Novel supplement boosts the biomethane production in anaerobic digestion reactors
The Biorenewables Development Centre (BDC) worked with the Clayton Hall Farm Biogas Products Ltd to measure the effect of a novel additive on anaerobic digestion (AD) and biogas output. The recent project delivered by the BDC through the ERDF-funded business assist resulted in a significant improvement of the AD process performance.
As the new zero-carbon emission legal commitments are now part of the Climate Change Act, further developments in low-carbon footprint technologies are required to meet these targets by 2050.
Anaerobic digestion (AD) is a well-proven technology that has been used in the UK for over 100 years to treat sewage sludge. AD is a microbial process in which a consortium of various microorganisms breaks down organic waste to biogas – a mixture of biomethane and CO2. Biogas can be combusted directly to produce electricity and heat or can be purified to natural-gas equivalent (biomethane) for injection into the gas network or for use as a transportation fuel.
Financial support from the government such as the Feed-In-Tariffs (FiTs) or Renewable Heat Incentive (RHI), were introduced in early 2010 to boost biogas and biomethane production via AD. This resulted in an expansion of the AD market in the UK. Currently, 486 AD plants treating food and agricultural waste and including 84 biomethane to grid sites, are in operation in the UK. However, this year the Feed-In-Tariffs (FiTs) scheme has ended, meaning that the AD plant owners must reduce the cost of their operations or boost their output to make their business viable.
Clayton Hall Farm Biogas Products Ltd is an on-farm AD plant with potential 1000 kWe capacity to treat 13,620 tonnes of food waste and energy crops annually producing combined heat and power, generating electricity for nearly 3,000 local households. As the amount of biogas output varies depending on the feedstock and operational parameters, Clayton Hall Farm Biogas Products Ltd has been interested in improving the process by manipulating the system with a novel supplement.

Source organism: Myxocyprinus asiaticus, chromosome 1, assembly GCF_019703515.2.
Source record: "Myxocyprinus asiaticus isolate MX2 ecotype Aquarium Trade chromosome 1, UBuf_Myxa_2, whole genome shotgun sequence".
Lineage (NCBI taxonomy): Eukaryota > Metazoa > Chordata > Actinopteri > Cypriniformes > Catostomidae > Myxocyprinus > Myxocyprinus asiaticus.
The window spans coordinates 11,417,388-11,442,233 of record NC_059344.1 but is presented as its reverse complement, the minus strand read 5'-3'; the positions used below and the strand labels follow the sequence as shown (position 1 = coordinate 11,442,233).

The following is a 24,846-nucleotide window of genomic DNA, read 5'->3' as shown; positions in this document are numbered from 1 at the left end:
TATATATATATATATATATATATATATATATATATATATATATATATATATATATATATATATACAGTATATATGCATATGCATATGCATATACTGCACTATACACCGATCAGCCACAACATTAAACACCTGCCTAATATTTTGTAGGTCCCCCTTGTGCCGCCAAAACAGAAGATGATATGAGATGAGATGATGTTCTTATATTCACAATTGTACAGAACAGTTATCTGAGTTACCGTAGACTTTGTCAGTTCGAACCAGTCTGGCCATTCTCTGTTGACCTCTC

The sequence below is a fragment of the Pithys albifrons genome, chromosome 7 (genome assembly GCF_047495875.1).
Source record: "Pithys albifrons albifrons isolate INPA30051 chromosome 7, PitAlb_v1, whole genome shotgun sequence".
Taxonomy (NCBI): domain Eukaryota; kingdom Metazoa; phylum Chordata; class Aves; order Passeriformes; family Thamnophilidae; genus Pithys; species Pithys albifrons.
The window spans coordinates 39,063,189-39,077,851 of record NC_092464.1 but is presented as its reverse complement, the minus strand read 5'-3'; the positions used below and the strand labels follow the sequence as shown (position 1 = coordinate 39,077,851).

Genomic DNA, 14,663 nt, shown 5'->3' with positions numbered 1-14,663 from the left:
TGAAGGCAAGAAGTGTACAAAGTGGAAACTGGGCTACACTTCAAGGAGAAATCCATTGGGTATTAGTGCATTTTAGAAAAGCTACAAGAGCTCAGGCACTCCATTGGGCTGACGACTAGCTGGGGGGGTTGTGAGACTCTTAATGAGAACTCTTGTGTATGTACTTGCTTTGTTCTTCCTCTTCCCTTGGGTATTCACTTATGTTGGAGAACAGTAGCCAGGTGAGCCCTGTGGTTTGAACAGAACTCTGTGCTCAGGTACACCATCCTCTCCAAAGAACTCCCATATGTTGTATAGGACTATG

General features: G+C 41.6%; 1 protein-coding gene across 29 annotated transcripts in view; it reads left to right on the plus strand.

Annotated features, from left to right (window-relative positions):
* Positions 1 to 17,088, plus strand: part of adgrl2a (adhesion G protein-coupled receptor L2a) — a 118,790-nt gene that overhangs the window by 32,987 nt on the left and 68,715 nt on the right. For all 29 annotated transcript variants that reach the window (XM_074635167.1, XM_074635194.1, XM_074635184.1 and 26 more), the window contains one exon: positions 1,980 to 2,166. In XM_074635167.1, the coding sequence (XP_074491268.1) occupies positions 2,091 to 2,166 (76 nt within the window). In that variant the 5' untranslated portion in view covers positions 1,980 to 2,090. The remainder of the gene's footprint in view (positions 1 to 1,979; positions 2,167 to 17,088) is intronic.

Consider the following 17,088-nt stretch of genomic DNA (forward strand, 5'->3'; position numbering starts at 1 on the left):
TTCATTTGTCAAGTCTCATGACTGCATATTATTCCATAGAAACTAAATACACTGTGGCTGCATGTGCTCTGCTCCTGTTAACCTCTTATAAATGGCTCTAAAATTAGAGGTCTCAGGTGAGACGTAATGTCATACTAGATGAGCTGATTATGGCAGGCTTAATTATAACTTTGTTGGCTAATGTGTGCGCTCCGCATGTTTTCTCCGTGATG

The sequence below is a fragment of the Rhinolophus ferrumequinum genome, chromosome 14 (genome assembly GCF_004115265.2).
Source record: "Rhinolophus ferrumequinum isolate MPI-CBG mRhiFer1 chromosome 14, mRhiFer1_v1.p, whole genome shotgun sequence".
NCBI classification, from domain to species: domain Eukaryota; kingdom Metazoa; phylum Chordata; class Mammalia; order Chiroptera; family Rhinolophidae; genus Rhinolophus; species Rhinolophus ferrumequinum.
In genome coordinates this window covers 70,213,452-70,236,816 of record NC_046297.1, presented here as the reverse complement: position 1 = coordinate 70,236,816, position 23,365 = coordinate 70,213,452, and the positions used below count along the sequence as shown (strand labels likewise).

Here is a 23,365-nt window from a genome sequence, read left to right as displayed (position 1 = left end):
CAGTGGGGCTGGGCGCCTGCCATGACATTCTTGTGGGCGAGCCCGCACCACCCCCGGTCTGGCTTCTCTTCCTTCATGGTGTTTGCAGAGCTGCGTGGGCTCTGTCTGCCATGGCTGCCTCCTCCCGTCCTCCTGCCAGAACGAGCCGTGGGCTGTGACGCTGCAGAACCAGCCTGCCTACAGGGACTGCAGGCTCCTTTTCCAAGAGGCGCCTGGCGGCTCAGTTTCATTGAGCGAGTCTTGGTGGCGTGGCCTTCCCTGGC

Clayton Hall Farm Biogas Products Ltd was eligible for the BDC’s ERDF pre-funded projects to test and research their product called OpenSesame®. The company used the BDC’s AD pilot-scale system which includes state-of-the-art facilities with eight 30L reactors, on-line gas detection system and biomethane potential analyser to quickly realise the potential of its product. The support and expertise from the BDC team generated a series of experiments to investigate the effect of the additive on biogas output. The results showed that the amount of biogas doubled in the reactors receiving the supplement and the presence of extra ingredients was essential to improve biomethane production.
Alexandra Jukes who is a Technologist at the BDC and performed the experimental work commented:
“When trialled in our batch biomethane potential system we saw an increase in methane production and better stability between replicates. It will be interesting to see how this product works with other feedstock and inoculum”
The outcome of the project shows that the AD process can be manipulated, and the microbial community can adapt to changing conditions which results in an increase of the biogas output. This is welcome news to many small and medium-size AD plants that can improve the performance of their reactors to generate higher yield biogas and reduce digestion time.
The owner of Clayton Hall Farm Biogas Products Ltd, Neil Gemmell, whose company was a finalist in the AD Research and Innovation award 2018 and highly commended in the AD Hero of the Year category at the recent AD and Bioresources Association industry awards ceremony commented:
“We think that the work of the BDC has been invaluable in enabling a small SME, such as ours, to progress a product which we hope will become a major export opportunity and show the product has great potential to reduce feedstock usage and hence facilitate new agricultural practices”.
Note to editors:
This project has received funding from the England European Regional Development Fund as part of the European Structural and Investment Funds Growth Programme 2014-2020.
The York, North Yorkshire and East Riding (YNYER) LEP awarded a grant of £1M to the BDC as part of the Local Growth Fund (LGF) support which funded the equipment used to carry out this project. For more information visit: https://www.businessinspiredgrowth.com/funding/local-growth-fund/